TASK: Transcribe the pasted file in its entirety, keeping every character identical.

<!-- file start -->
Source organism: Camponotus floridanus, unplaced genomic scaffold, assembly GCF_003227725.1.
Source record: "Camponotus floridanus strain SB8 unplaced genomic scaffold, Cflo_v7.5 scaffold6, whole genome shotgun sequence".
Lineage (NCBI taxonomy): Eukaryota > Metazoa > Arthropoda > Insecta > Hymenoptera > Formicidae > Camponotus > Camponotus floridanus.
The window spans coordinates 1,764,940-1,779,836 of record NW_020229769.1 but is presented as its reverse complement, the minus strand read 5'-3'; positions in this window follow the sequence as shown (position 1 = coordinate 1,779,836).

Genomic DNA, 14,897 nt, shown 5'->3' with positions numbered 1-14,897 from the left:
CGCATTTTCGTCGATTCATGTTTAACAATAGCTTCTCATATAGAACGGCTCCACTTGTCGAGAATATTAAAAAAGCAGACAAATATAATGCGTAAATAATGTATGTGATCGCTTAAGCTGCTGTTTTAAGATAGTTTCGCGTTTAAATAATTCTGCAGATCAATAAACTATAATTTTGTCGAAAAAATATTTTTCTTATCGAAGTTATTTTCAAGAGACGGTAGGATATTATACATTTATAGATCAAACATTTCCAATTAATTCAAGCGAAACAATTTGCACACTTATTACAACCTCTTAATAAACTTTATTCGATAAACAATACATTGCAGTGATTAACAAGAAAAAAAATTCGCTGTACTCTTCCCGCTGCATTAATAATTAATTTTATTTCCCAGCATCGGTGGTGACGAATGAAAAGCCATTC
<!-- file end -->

Source organism: Camponotus floridanus, unplaced genomic scaffold, assembly GCF_003227725.1.
Source record: "Camponotus floridanus strain SB8 unplaced genomic scaffold, Cflo_v7.5 scaffold6, whole genome shotgun sequence".
Lineage (NCBI taxonomy): Eukaryota > Metazoa > Arthropoda > Insecta > Hymenoptera > Formicidae > Camponotus > Camponotus floridanus.
The window spans coordinates 1,764,940-1,779,836 of record NW_020229769.1 but is presented as its reverse complement, the minus strand read 5'-3'; positions in this window follow the sequence as shown (position 1 = coordinate 1,779,836).

Genomic DNA, 14,897 nt, shown 5'->3' with positions numbered 1-14,897 from the left:
CGCATTTTCGTCGATTCATGTTTAACAATAGCTTCTCATATAGAACGGCTCCACTTGTCGAGAATATTAAAAAAGCAGACAAATATAATGCGTAAATAATGTATGTGATCGCTTAAGCTGCTGTTTTAAGATAGTTTCGCGTTTAAATAATTCTGCAGATCAATAAACTATAATTTTGTCGAAAAAATATTTTTCTTATCGAAGTTATTTTCAAGAGACGGTAGGATATTATACATTTATAGATCAAACATTTCCAATTAATTCAAGCGAAACAATTTGCACACTTATTACAACCTCTTAATAAACTTTATTCGATAAACAATACATTGCAGTGATTAACAAGAAAAAAAATTCGCTGTACTCTTCCCGCTGCATTAATAATTAATTTTATTTCCCAGCATCGGTGGTGACGAATGAAAAGCCATTC